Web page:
At Apple's spring launch event this past week, it was hard to find that familiar figure among a series of new products. It's been nearly 500 days since the last MacBook Air configuration update.
The first generation of MacBook Air, released in January 2008, was one such example of rapid but silent progress in consumer electronics. Looking back today, we don't find the design of the 2008 MacBook Air surprising - yet all we need to do is find a competitor from the same time period that also focused on thinness and portability to immediately understand the reason for the loud cheers when Steve Jobs unsealed the envelope at the launch event.
Of course, looking back at the first MacBook Air's stature today, it's easy to see the advantages of some of Apple's trim designs for data on the extreme size of the body. And so it was that a laptop with a true notebook body brought the proudest smile to Steve Jobs' face at the MacWorld conference in 2008.
1. From fashion favorite to street machine
The first generation of MacBook Air was released in 2008, and it quickly created a buzz. In addition to taking away the crown of "world's thinnest laptop", it also exploded the market for Ultraportables, with manufacturers launching new thin and light products one after another. Apple didn't let this emerging market slip through its fingers, and after a regular performance upgrade in 2009, it brought the new MacBook Air on October 20, 2010.
However, in the seven years since then, the MacBook Air has become the product that Apple has forgotten. Aside from occasional performance upgrades, we've seen no clear attitude from Apple toward this veteran.
The MacBook Air dilemma was exacerbated by the addition of another lighter, thinner, higher-definition member of the Apple family in 2015: the 12-inch MacBook in the MacBook family. At that time, the MacBook Air would have been difficult to choose for any reason other than extreme budget constraints.
2. The trendsetter also needs to catch up with the trend
Fortunately, Apple didn't just abandon the MacBook Air. at a special Apple event on October 30, 2018, Tim Cook smiled as he announced the first complete upgrade to the MacBook Air since 2010.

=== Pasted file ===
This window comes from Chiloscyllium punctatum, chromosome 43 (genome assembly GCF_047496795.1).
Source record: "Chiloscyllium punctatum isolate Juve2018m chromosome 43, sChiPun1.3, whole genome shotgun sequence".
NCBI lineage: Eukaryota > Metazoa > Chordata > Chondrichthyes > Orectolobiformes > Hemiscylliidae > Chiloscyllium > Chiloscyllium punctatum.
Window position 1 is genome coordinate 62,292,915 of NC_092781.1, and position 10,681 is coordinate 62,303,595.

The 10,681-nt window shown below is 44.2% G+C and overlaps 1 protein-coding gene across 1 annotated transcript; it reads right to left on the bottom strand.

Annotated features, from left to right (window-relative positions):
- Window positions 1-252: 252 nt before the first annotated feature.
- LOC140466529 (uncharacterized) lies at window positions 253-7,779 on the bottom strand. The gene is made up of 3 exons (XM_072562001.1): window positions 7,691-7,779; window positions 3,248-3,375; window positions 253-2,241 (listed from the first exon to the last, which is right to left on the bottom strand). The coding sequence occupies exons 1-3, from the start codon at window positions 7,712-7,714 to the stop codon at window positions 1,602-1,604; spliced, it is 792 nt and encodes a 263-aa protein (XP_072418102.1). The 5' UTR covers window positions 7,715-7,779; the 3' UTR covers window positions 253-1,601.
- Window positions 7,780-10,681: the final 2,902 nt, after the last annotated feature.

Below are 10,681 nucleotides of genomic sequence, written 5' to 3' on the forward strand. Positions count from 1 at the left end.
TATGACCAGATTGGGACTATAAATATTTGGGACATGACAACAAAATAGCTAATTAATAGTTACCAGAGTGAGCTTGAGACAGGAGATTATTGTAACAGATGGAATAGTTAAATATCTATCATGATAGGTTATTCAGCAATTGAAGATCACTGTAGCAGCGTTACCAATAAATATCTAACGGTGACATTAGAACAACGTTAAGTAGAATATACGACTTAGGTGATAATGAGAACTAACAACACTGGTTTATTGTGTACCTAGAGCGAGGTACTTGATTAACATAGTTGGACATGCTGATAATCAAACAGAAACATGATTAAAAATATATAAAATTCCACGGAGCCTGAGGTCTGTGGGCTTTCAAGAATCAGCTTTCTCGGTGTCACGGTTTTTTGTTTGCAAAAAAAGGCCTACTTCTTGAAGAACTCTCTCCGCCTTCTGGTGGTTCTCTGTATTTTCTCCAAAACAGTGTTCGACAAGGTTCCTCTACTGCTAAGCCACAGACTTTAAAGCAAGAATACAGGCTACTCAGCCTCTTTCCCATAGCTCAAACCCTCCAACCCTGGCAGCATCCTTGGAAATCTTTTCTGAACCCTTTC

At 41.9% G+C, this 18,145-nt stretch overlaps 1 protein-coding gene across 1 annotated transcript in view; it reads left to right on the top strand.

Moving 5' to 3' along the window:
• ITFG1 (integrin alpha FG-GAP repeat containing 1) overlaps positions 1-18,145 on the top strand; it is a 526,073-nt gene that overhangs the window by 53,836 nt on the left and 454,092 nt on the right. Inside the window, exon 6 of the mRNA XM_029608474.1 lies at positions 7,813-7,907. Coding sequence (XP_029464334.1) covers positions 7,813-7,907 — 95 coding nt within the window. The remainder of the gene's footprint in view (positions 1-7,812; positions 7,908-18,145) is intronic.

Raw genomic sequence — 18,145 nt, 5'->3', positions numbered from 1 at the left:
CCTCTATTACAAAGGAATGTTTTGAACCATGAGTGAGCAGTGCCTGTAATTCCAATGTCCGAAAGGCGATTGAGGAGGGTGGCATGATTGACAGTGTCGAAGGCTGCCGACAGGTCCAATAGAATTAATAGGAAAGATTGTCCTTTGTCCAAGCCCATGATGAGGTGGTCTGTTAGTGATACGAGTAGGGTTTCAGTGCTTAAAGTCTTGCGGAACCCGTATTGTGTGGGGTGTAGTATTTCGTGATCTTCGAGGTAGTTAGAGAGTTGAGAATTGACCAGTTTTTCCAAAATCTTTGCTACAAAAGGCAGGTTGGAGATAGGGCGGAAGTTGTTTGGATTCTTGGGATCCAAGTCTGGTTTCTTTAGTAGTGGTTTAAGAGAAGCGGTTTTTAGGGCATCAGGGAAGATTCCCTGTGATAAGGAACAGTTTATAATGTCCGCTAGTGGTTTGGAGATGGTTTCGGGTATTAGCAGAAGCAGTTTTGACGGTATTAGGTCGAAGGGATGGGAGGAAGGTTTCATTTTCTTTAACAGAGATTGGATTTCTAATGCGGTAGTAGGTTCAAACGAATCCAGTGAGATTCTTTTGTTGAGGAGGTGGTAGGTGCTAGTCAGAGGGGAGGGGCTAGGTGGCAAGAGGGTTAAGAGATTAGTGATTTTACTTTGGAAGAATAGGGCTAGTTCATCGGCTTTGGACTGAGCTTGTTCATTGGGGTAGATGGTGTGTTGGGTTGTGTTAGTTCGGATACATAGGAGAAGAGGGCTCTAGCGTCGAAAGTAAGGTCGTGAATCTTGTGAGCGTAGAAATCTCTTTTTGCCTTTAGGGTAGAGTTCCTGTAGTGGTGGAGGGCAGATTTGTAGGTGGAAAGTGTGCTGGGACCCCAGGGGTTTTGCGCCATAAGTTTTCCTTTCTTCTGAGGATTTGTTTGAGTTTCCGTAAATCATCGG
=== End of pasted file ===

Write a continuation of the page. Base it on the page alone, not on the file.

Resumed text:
In addition to a screen with the same resolution as the 13-inch MacBook Pro, the 2018 MacBook Air finally unifies the design style across the entire MacBook product line and completely removes the backlit Apple logo and USB-A port from the screen, completing the last piece of the puzzle for Apple's laptop design for the next five to 10 years.
But Apple has always been able to pull out some products that catch people off guard, including the latest MacBook Air with the M1 chip, which was released on November 10, 2020 - just over six months after the M1 model was released, Apple made the last performance upgrade in the Intel processor range for the MacBook Air, allowing users to configure it with up to 16 GB of memory and a Gen 10 i7 processor.
The addition of the M1 has helped bring MacBook Air back into the spotlight. Today's MacBook Air is back as a premium option - and the only option - for entry-level MacBooks.
3. ARM and Air, finally together
The 2020 MacBook Air's reputation for excellence is inseparable from the addition of the M1. As a paving stone for extending the portability of the 12.9-inch iPad Pro into the MacBook lineup, the only way the benefits of MacBook Air's slimmer body can be realized is when thinness and portability truly coexist with long battery life, and the ARM processor is one of the saviors in this increasingly widespread use scenario.
Considering that the majority of people's daily work is now inextricably linked to the Internet, the concept of "net laptop" should be updated and reused - and the MacBook Air, paired with the Apple Silicon, may be the ultimate modern office tool.
4. The future has great promise
The MacBook Air is the "digital" version of Apple's entire notebook lineup, if you use the familiar iPhone product category as an analogy. The world-record-setting MacBook Air from Steve Jobs, which pushed the limits of product design and manufacturing, has shifted its identity to become a somewhat conservative, but no-fault option.
Like the iPad Air, I wish Apple had given MacBook Air a colorful body: it doesn't need to take on serious performance tasks, it's not overwhelmed by the work it's given, and with a few color combinations, there might be more MacBook Airs in Starbucks and libraries. Given the delicate position of MacBook Air today, the next refresh of the M1 series SoC will probably be a modified version of the M1 that maintains or slightly improves performance, called M1 Eco. I just hope this 500-day wait doesn't turn out to be the beginning of the next seven years of silence.